Muslims in Britain want greater recognition of their faith with the introduction of Islamic law for civil cases and time off for prayers during the working day, but are equally committed to greater participation in British life.
A special Guardian/ICM poll based on a survey of 500 British Muslims found that a clear majority want Islamic law introduced into this country in civil cases relating to their own community. Some 61% wanted Islamic courts—operating on sharia principles—“so long as the penalties did not contravene British law”.
Many civil cases in this country deal with family disputes such as divorce, custody and inheritance.
The poll also found a high level of religious observance with just over half saying they pray five times a day, every day—although women are shown to be more devout than men. The poll reveals that 88% want to see schools and workplaces in Britain accommodating Muslim prayer times as part of their normal working day.
Alongside these signs of a desire for more recognition of their religion, however, the poll suggests that the Muslim community is perhaps more integrated than many might imagine, with 62% saying they number “a lot or quite a few” non-Muslim people among their closest friends and 35% saying they would consider marrying someone who was not a Muslim.
There is also a strong appetite within the Muslim community to become a closer part of British life, with 40% saying they need to do more to integrate into mainstream British culture.
The ICM poll was commissioned as part of a groundbreaking Guardian exercise to gauge the mood of Britain’s younger Muslim generation. In addition to the poll, 103 young Muslims were brought together to discuss the most important issues facing their future, from identity and integration to the war on terror.
The Guardian/ICM poll confirms that political support for Labour has halved since the 2001 general election and the Liberal Democrats have emerged as the leading political party within the Muslim community.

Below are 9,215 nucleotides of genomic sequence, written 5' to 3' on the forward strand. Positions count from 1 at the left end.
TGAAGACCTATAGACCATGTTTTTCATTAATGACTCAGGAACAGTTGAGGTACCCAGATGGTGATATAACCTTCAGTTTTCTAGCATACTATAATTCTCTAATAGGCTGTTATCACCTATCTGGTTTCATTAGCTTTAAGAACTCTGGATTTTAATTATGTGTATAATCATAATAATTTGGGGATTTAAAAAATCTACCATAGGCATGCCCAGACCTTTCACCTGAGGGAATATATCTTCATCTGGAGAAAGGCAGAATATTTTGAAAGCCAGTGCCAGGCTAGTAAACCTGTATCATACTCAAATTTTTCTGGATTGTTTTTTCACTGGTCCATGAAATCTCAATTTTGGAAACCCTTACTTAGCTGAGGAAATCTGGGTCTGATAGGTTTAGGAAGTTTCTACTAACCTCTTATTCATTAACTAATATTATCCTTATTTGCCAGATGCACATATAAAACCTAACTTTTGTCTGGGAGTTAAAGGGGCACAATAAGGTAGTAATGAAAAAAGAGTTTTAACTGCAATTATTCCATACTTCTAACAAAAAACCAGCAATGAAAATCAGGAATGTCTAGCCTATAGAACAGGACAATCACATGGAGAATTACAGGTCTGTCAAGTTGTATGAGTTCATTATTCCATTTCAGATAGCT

The role of Britain in the Iraq war and Tony Blair’s strong support for the war on terror which is widely seen by the Muslim community to be an attack on Islam, has undoubtedly played a part in eroding Labour’s support among British Muslims. In the 2001 general election it is believed that 75% of those who voted backed Labour.
The voting intention figures in this poll show that support in the Muslim community for the government is slipping away fast. In March, ICM recorded Labour support at 38% and it has now fallen a further six points to 32% of Muslim voters.
This is nine points behind the Liberal Democrats who now enjoy the support of 41% of Muslim voters. Conservative support has also fallen in the last six months from 25% to 16%.
Other parties enjoy the support of 10% of British Muslim voters with 4% going to the Greens and 4% to George Galloway’s Respect party.
The problem for the Liberal Democrats is that the poll shows turnout among the Muslim community is likely to be far lower than the general electorate with only 47% saying they “always or nearly always vote” compared with 68% of all voters.
ICM interviewed a random sample of 500 Muslim people by telephone between November 15-21 2004. The data has not been weighted because there is no authoritative source of demographic information on the Muslim population. ICM abides by the rules of the British Polling Council.